Then in October Chelsea will host an exhibition of film curator June Givanni’s Pan-African Cinema Archive in its Triangle and Cook House exhibition spaces. Running concurrently with the Fireze Art Fair, this show will aim to speak to the international art audiences that visit London in the autumn as well as students and academic staff. A collaboration with Birkbeck University, Sonia and Paul will also work with students on the newly validated MA Curating and Collections course to develop the exhibition.

These projects are just the start of the ambitious programme of work that the new Chairs hope will have a big impact on current and future students. As Sonia said when she took up the post: “I think Paul and I will make a good team: concentrating not only on an exciting legacy of practice, but curious about emerging practices and debates. I believe we all have some exciting work ahead of us.”

Find out more about the new Chairs at University of the Arts London on our news blog.

Find out more about studying at Chelsea on our course pages.

Roger Ackling (1947 – 2014)

Roger Ackling Portrait

Roger Ackling sadly passed away last week, 5th June 2014. An integral part of Chelsea College of Arts, Ackling influenced generations of artists, having taught many of the students and now staff members of Chelsea.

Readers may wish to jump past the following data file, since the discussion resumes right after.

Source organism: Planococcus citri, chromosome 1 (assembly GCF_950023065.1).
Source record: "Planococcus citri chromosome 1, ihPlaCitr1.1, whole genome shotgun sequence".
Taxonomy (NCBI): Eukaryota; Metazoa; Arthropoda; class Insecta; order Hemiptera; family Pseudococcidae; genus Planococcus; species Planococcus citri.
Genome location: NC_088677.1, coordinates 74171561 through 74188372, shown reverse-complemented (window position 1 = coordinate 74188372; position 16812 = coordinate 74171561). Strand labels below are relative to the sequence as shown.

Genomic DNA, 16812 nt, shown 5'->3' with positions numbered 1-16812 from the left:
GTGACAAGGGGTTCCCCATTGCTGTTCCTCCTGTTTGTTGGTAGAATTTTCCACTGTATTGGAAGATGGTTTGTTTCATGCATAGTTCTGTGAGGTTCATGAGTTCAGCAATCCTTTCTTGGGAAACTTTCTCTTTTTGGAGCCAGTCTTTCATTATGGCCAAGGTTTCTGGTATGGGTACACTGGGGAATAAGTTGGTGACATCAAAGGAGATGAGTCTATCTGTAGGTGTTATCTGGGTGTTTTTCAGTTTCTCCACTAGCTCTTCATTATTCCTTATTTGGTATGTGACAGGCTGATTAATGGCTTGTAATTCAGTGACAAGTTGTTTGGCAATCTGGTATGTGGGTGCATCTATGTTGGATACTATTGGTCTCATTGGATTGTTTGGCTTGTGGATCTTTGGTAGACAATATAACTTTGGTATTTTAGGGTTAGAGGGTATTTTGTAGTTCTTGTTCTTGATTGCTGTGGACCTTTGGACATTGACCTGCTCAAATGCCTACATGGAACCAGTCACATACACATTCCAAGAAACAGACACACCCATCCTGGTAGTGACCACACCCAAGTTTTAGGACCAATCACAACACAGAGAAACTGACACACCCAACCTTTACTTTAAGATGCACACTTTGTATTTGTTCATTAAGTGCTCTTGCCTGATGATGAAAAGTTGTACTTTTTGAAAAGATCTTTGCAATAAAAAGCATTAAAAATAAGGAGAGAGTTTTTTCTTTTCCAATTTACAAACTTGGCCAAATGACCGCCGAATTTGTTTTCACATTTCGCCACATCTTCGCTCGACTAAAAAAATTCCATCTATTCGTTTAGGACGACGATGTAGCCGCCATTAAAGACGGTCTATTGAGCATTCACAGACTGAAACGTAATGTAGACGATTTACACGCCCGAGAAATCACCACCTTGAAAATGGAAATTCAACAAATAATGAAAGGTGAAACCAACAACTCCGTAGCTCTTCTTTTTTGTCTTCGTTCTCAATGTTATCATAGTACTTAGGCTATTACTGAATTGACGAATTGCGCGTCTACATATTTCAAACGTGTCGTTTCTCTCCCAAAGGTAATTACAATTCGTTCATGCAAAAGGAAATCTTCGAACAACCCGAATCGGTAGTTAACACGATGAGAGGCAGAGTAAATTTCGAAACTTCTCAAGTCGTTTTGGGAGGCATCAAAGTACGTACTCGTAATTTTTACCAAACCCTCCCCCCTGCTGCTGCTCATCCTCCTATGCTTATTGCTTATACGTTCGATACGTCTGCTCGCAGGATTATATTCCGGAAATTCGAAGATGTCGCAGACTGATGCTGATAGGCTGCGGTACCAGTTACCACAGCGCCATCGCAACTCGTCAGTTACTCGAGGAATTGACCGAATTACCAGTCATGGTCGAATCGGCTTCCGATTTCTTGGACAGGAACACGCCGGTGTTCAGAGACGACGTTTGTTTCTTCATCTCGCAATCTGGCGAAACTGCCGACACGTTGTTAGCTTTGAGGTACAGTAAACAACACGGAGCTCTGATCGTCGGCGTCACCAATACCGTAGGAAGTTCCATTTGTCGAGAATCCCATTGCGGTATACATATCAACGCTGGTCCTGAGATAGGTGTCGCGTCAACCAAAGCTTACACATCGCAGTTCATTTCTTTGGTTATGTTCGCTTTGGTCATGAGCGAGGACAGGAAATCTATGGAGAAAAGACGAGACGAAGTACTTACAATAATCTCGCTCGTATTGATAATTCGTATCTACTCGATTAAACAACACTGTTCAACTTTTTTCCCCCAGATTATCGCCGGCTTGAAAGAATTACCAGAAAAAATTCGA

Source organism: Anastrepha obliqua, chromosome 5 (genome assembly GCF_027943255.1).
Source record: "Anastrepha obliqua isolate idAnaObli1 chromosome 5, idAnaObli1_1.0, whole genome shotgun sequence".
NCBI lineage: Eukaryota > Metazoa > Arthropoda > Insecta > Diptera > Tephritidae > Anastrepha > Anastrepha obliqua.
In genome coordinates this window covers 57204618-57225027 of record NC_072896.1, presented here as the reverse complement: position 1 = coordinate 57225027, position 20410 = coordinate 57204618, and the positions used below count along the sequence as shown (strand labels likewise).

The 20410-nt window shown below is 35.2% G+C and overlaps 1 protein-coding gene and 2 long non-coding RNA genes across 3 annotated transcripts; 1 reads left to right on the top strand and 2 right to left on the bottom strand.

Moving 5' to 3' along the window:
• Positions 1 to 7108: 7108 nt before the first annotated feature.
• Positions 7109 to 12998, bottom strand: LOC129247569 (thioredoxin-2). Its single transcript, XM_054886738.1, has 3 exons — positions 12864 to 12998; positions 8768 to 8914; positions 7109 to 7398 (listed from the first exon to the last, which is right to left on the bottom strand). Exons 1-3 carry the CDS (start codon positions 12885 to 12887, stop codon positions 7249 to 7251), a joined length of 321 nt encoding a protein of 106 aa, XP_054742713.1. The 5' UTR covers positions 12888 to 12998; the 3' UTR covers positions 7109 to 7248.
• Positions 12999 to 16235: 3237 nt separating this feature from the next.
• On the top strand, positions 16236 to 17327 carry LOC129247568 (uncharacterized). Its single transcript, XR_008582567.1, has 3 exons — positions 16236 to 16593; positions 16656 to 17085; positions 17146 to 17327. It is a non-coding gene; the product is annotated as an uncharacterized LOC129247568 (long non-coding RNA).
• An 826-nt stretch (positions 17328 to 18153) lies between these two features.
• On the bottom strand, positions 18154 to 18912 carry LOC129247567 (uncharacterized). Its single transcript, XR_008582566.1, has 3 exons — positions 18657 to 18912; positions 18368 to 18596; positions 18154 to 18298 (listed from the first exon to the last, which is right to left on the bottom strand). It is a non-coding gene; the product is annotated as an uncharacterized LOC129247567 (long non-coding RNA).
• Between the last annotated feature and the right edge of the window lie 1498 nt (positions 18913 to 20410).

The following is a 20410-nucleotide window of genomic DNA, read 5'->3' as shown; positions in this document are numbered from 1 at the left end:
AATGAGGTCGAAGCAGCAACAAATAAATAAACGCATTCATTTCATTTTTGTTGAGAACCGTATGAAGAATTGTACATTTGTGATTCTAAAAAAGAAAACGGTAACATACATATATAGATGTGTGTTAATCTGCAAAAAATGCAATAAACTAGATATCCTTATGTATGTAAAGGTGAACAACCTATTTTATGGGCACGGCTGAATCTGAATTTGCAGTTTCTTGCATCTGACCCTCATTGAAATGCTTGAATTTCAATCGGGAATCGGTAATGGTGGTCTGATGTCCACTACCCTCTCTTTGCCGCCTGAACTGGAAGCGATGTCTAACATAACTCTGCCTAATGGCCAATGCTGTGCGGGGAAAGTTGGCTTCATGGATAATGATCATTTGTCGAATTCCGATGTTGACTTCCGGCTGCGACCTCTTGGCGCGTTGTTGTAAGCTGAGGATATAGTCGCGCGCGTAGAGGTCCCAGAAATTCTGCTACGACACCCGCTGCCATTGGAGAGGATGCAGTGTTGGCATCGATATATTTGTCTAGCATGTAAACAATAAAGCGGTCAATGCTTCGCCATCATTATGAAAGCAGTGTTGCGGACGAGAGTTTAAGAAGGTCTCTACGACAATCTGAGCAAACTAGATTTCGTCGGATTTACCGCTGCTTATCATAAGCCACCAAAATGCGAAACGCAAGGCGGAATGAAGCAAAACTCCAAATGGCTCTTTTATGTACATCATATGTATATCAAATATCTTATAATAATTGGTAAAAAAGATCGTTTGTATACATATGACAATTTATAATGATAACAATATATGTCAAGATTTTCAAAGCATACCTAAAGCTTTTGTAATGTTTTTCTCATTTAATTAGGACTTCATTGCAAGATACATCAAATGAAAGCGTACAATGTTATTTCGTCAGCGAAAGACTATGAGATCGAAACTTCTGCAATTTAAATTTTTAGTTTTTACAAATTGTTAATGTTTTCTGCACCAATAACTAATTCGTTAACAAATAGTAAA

Born in 1947 in Isleworth, London, Ackling studied at Saint Martin’s School of Art in the 1960s alongside British artists Richard Long and Hamish Fulton.  He became a sculptor known for transforming discarded scraps of wood into thoughtful intimate sculptures.  Channelling natural sunlight through a hand held magnifying glass, Ackling would burn delicate geometric shapes upon everyday wooden implements, ranging from clothes pegs, spades, clothes hangers to found driftwood. Focusing on the process of making, he described his work as: “I’m not a symbolic artist; it is what it is at the time of making it.”

Roger Ackling in Chelsea Space

Speaking of Ackling as an educator, Chelsea Researcher and PhD Supervisor Mo Throp (Former course leader of BA Fine Art) explains: